9. The apparatus according to claim 7 wherein said passage is a cleaning passage formed adjacent to but separate from a shaping air passage formed in said shaping air assembly.
10. The apparatus according to claim 7 wherein said passage is a cleaning passage and including a shaping air passage formed in said shaping air assembly having an inlet at one end and an outlet at an opposite end formed in said end surface, and wherein said valve outlet is connected to said shaping air passage inlet.
11. A method of cleaning an exterior surface of a bell cup in a rotary atomizer spray head comprising the steps of:
a. providing at least one outlet in a shaping air assembly of a rotary atomizer spray head, said one outlet being positioned adjacent an exterior surface and an outer edge of a bell cup of the rotary atomizer spray head;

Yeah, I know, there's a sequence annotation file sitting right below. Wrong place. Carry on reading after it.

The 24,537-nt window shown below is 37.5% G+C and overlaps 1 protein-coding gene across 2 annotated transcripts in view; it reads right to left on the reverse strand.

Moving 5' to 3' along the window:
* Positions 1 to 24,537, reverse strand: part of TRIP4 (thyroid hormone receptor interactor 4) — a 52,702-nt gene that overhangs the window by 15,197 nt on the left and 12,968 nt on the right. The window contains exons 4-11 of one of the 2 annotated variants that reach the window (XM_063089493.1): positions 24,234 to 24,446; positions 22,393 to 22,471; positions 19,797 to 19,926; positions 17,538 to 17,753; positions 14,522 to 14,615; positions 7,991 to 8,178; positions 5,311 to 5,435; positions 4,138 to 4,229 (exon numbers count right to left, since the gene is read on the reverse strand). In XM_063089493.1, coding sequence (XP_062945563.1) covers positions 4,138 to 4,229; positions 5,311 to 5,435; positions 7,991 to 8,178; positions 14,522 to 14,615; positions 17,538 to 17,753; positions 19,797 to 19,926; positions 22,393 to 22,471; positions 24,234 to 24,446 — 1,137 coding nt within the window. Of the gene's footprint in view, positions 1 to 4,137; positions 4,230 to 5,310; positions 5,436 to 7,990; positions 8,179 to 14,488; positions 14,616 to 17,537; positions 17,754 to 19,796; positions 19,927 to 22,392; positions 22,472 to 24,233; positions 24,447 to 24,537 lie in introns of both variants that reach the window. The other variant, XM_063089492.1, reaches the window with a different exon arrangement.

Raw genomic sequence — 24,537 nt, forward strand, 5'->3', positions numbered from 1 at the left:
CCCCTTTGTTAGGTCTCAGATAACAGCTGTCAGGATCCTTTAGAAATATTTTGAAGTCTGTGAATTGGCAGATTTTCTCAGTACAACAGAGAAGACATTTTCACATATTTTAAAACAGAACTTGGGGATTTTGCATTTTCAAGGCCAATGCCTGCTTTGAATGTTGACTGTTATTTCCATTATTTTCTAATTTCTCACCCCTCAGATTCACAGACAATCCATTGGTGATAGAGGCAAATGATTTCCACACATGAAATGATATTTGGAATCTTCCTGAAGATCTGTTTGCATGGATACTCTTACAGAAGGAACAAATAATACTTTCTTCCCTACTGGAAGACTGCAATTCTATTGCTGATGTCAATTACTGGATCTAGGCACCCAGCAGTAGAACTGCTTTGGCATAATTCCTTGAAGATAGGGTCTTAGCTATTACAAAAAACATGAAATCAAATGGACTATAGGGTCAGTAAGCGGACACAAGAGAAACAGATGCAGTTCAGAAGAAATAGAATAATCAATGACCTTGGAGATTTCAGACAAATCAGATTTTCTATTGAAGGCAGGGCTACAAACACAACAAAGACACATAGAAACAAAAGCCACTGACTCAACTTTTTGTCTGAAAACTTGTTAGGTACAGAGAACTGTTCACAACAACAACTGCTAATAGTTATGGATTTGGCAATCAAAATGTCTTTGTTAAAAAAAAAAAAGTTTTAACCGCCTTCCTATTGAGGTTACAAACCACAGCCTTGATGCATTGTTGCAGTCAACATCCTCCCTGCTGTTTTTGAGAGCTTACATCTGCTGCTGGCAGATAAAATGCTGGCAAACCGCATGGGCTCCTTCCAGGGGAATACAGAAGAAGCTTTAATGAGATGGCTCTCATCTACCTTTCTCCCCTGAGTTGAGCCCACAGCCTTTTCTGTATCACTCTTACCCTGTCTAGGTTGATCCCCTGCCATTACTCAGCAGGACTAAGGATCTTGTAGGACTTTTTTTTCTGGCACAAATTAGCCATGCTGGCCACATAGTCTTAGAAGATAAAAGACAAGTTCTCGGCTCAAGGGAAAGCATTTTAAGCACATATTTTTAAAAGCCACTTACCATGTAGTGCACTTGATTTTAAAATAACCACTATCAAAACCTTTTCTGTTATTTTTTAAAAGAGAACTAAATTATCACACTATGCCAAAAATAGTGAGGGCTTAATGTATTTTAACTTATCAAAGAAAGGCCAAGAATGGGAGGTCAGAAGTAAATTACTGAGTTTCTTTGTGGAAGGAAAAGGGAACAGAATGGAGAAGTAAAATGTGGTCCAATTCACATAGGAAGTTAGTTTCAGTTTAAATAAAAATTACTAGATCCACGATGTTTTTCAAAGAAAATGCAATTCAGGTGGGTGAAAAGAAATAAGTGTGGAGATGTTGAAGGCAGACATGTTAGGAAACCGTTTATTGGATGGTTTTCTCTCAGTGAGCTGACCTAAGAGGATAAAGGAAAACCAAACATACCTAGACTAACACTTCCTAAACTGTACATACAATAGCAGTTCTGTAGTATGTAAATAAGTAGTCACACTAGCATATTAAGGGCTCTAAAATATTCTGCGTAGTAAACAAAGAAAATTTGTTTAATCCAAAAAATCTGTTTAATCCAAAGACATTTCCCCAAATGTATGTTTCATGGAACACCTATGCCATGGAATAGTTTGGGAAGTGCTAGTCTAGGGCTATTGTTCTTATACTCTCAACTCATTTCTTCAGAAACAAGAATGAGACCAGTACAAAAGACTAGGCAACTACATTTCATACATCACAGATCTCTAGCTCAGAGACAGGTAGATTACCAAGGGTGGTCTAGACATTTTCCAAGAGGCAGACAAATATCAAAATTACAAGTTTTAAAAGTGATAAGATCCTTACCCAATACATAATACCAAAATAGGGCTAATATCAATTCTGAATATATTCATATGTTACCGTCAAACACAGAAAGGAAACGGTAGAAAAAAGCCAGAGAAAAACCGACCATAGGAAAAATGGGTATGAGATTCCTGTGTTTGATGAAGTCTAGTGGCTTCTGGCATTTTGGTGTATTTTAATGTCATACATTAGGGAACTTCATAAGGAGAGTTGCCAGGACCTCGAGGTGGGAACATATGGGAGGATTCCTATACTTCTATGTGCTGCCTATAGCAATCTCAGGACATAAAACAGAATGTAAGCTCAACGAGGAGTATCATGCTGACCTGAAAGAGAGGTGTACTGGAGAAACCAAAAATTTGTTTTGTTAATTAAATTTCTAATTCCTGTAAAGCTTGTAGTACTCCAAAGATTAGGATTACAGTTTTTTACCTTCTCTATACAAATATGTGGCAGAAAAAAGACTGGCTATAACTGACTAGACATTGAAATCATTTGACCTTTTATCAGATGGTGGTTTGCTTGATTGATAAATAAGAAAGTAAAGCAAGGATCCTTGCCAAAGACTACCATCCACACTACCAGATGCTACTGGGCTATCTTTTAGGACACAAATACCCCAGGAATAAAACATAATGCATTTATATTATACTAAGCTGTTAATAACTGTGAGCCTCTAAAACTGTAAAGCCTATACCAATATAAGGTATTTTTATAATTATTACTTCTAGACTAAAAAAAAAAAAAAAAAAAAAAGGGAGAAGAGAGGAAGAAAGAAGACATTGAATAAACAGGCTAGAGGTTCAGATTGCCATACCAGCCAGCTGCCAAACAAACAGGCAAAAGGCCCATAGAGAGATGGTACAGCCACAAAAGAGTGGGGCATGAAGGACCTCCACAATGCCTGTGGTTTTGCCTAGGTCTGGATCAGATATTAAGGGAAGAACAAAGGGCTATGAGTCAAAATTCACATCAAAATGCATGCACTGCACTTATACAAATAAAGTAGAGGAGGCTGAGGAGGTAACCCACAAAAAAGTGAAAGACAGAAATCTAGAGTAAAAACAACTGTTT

b. mixing pressured air and a cleaning solvent to produce a pressured air/solvent mixture;
c. applying the pressured air/solvent mixture to an interior surface of the bell cup; and
d. supplying the pressured air/solvent mixture to the one outlet to clean the exterior surface and the outer edge of the bell cap.
12. The method according to claim 11 wherein the step c. and the step d. are terminated at substantially the same time.
Description
CROSS-REFERENCE TO RELATED APPLICATION

This application claims the benefit of U.S. provisional patent application Ser. No. 60/291,234 filed May 16, 2001.

BACKGROUND OF THE INVENTION

The present invention relates generally to automated spray painting or coating equipment and, in particular, to a novel cleaning system and method for a bell atomizer spray head.